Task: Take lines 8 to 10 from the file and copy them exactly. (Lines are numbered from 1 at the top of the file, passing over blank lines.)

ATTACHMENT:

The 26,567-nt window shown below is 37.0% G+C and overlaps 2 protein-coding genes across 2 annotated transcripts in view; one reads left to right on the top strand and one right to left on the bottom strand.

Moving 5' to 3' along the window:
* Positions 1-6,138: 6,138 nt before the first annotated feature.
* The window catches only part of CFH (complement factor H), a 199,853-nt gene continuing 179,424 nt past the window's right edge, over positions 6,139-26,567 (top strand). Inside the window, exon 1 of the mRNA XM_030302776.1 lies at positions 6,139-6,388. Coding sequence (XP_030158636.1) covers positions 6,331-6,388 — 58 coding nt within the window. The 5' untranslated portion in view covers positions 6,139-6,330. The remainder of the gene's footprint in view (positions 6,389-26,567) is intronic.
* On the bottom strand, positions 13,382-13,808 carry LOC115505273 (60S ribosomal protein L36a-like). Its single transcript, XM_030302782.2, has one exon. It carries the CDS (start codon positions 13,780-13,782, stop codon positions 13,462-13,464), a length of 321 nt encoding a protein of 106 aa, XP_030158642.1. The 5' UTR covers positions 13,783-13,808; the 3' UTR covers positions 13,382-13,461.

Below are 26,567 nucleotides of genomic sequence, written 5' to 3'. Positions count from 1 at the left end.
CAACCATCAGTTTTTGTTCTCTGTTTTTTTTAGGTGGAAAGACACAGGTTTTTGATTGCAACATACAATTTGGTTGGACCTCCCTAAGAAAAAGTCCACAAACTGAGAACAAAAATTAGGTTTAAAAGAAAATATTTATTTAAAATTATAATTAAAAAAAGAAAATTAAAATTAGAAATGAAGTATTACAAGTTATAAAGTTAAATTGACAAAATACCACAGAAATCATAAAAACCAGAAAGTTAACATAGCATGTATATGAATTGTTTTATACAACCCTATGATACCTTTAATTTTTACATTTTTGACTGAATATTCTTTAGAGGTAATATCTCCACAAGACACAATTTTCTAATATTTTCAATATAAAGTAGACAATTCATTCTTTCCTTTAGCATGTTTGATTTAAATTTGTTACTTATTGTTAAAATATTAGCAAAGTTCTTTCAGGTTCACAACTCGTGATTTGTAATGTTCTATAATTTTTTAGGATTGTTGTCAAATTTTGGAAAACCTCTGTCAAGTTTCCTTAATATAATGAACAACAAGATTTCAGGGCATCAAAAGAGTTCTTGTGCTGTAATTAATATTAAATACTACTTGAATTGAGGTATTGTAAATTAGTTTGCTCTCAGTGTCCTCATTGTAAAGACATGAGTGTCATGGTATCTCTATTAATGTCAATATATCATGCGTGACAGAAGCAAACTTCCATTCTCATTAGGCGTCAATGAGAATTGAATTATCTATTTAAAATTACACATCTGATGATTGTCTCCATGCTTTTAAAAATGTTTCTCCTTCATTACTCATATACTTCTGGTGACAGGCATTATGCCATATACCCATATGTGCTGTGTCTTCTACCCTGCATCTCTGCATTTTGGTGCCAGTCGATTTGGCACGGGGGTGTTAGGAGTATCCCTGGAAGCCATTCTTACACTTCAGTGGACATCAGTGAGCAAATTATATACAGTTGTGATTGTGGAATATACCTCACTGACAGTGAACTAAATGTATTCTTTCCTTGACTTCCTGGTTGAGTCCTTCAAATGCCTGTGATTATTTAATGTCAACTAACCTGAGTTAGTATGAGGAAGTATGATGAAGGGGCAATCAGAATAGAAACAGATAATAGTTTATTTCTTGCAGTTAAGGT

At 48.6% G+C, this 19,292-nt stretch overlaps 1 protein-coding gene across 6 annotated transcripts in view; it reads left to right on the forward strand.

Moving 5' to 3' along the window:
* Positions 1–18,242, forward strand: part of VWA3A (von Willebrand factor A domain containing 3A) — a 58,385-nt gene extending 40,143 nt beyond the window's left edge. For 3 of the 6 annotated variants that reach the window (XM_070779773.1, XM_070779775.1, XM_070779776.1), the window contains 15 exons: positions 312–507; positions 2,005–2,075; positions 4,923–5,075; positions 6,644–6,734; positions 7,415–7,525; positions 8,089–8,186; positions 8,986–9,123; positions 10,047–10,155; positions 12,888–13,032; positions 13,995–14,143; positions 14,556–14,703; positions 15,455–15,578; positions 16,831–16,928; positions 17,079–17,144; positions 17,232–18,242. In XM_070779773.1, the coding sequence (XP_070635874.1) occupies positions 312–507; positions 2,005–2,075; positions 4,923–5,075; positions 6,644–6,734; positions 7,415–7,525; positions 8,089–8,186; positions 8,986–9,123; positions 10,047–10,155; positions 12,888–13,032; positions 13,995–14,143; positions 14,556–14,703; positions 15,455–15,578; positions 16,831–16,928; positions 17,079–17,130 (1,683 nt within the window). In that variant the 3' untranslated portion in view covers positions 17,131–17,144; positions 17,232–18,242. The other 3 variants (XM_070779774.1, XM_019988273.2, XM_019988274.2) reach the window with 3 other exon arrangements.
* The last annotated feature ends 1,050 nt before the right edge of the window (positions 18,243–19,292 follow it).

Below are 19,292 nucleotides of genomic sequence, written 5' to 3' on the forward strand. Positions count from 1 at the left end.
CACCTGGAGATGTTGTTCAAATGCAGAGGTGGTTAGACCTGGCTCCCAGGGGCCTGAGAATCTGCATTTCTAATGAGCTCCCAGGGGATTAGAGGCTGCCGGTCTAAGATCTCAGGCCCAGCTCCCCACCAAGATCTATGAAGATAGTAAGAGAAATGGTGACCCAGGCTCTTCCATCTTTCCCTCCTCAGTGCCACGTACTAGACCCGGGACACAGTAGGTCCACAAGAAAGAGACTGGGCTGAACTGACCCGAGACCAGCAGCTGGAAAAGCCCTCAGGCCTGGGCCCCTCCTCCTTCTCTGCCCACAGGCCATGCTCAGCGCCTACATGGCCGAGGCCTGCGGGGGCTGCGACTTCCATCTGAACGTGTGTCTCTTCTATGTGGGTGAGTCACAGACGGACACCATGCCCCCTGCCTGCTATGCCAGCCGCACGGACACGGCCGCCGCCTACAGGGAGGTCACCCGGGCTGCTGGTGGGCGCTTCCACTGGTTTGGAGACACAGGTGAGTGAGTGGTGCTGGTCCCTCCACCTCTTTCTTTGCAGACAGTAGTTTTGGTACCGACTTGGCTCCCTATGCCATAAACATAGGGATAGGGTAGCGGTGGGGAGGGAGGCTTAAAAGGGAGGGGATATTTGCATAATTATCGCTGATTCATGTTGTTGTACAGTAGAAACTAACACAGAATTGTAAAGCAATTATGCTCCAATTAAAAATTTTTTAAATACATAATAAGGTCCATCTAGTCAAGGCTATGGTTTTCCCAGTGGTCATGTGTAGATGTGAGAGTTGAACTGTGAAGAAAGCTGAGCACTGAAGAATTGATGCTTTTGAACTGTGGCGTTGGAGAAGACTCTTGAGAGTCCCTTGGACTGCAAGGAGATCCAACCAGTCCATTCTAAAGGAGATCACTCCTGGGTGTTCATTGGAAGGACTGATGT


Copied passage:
At 48.6% G+C, this 19,292-nt stretch overlaps 1 protein-coding gene across 6 annotated transcripts in view; it reads left to right on the forward strand.

Moving 5' to 3' along the window:
* Positions 1–18,242, forward strand: part of VWA3A (von Willebrand factor A domain containing 3A) — a 58,385-nt gene extending 40,143 nt beyond the window's left edge. For 3 of the 6 annotated variants that reach the window (XM_070779773.1, XM_070779775.1, XM_070779776.1), the window contains 15 exons: positions 312–507; positions 2,005–2,075; positions 4,923–5,075; positions 6,644–6,734; positions 7,415–7,525; positions 8,089–8,186; positions 8,986–9,123; positions 10,047–10,155; positions 12,888–13,032; positions 13,995–14,143; positions 14,556–14,703; positions 15,455–15,578; positions 16,831–16,928; positions 17,079–17,144; positions 17,232–18,242. In XM_070779773.1, the coding sequence (XP_070635874.1) occupies positions 312–507; positions 2,005–2,075; positions 4,923–5,075; positions 6,644–6,734; positions 7,415–7,525; positions 8,089–8,186; positions 8,986–9,123; positions 10,047–10,155; positions 12,888–13,032; positions 13,995–14,143; positions 14,556–14,703; positions 15,455–15,578; positions 16,831–16,928; positions 17,079–17,130 (1,683 nt within the window). In that variant the 3' untranslated portion in view covers positions 17,131–17,144; positions 17,232–18,242. The other 3 variants (XM_070779774.1, XM_019988273.2, XM_019988274.2) reach the window with 3 other exon arrangements.